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Naming Rites for Naming Wrongs: What We Talk about When We Talk about Woodrow Wilson

  • Dara Z. Strolovitch and Chaya Y. Crowder
  • Please note a correction has been issued for this article.


Woodrow Wilson is the only American political scientist to have served as President of the United States. In the time between his political science Ph.D. (from Johns Hopkins, in 1886) and his tenure as president (1913–21), he also served as president of Princeton University (1902–10) and president of the American Political Science Association (1909–10). Wilson is one of the most revered figures in American political thought and in American political science. The Woodrow Wilson Award is perhaps APSA’s most distinguished award, given annually for the best book on government, politics, or international affairs published in the previous year, and sponsored by the Woodrow Wilson Foundation at Princeton University.

Wilson has also recently become the subject of controversy, on the campus of Princeton University, and in the political culture more generally, in connection with racist statements that he made and the segregationist practices of his administration. A group of Princeton students associated with the “Black Lives Matter” movement has demanded that Wilson’s name be removed from two campus buildings, one of which is the famous Woodrow Wilson School of Public and International Affairs (see Martha A. Sandweiss, “Woodrow Wilson, Princeton, and the Complex Landscape of Race,” Many others have resisted this idea, noting that Wilson is indeed an important figure in the history of twentieth-century liberalism and Progressivism in the United States.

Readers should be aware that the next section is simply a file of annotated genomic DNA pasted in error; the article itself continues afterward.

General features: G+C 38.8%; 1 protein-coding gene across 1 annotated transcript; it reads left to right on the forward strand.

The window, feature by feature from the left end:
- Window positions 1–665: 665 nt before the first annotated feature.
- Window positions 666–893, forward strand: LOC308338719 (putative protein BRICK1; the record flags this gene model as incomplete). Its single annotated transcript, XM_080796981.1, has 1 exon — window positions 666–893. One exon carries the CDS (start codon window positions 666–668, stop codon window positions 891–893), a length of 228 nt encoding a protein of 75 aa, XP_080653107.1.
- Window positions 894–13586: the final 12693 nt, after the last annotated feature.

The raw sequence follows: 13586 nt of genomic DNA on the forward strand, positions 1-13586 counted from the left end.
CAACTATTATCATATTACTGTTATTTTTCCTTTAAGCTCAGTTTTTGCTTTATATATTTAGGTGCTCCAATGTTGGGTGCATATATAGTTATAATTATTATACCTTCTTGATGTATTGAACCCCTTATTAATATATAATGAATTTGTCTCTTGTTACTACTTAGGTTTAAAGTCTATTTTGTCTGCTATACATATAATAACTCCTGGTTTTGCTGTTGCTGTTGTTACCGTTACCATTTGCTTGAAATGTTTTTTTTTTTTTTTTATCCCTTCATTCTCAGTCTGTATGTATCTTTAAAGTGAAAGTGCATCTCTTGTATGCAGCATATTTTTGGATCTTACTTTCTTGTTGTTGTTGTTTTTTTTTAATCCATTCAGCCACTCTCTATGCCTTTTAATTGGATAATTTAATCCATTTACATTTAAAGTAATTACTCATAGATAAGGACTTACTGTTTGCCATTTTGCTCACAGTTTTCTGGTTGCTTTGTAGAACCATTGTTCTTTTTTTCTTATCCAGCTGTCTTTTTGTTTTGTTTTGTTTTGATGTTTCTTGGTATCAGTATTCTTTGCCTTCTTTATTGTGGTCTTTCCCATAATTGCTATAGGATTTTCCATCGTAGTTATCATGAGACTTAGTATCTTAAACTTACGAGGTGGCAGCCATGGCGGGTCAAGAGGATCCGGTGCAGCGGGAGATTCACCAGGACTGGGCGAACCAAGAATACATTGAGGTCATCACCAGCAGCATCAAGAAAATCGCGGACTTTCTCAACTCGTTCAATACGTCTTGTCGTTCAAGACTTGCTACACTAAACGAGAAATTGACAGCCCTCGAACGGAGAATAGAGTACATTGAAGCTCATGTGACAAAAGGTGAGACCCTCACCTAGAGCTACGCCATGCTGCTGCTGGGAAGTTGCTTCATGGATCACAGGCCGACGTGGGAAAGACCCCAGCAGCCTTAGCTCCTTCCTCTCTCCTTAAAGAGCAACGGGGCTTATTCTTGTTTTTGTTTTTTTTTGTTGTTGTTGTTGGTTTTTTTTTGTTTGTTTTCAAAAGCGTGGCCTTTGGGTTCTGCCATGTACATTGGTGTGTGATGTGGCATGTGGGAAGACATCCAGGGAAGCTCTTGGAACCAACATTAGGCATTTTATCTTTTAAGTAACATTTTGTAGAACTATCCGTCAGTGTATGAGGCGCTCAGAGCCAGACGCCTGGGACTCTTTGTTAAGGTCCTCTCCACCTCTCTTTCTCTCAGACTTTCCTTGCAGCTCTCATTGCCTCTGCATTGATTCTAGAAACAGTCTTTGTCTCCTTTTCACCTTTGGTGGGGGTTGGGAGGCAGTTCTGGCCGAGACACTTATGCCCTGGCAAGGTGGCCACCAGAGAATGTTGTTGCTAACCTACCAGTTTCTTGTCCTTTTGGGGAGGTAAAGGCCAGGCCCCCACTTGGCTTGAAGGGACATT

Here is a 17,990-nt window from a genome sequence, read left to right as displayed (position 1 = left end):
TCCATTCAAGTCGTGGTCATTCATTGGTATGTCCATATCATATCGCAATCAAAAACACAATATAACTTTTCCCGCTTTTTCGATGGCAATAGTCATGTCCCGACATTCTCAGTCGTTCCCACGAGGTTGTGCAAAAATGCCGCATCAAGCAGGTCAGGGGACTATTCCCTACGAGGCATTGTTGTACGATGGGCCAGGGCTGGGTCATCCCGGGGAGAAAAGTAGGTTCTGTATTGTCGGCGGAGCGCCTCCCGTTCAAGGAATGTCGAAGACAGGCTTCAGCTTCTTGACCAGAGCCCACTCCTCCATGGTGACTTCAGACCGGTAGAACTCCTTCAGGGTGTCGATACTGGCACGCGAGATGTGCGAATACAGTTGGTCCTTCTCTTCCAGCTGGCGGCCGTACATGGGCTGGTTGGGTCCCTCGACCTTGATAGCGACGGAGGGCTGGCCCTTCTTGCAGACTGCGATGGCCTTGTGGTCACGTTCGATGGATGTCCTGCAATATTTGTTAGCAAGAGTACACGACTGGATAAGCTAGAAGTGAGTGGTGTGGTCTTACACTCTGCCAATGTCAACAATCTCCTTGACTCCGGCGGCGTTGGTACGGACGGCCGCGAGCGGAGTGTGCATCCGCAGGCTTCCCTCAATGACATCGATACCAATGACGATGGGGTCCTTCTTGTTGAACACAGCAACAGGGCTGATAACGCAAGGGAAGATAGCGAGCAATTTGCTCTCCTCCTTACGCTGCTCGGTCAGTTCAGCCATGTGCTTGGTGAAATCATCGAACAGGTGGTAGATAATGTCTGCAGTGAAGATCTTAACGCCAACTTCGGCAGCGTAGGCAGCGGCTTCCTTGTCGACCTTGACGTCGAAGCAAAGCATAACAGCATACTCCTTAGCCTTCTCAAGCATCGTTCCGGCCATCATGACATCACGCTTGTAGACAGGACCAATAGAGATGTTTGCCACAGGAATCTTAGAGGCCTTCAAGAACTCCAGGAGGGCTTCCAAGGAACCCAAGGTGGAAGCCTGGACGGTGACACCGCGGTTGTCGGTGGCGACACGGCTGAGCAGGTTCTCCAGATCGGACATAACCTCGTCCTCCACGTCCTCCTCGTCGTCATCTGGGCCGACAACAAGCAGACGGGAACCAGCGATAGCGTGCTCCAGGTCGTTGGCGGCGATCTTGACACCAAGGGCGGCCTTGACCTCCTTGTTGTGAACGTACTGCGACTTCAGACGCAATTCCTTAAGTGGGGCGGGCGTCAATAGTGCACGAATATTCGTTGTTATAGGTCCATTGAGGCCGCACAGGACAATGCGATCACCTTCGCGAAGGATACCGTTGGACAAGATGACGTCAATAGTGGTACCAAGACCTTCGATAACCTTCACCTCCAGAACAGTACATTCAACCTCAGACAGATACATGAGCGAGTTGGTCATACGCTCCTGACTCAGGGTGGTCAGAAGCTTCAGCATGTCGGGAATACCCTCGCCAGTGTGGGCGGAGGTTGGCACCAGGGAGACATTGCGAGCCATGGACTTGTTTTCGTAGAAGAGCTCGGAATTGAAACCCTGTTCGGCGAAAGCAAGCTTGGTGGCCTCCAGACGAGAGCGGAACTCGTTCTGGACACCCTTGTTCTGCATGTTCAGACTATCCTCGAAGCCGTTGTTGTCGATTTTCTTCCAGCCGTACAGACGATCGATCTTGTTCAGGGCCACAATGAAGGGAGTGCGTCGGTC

A number of colleagues have contacted me suggesting that Perspectives ought to organize a symposium on the Wilson controversy. Although we do not regularly organize symposia around current events, given the valence of the controversy and its connection to issues we have featured in our journal (see especially the September 2015 issue on “The American Politics of Policing and Incarceration”), and given Wilson's importance in the history of our discipline, we have decided to make an exception in this case. We have thus invited a wide range of colleagues whose views on this issue will interest our readers to comment on this controversy. —Jeffrey C. Isaac, Editor.



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A correction has been issued for this article: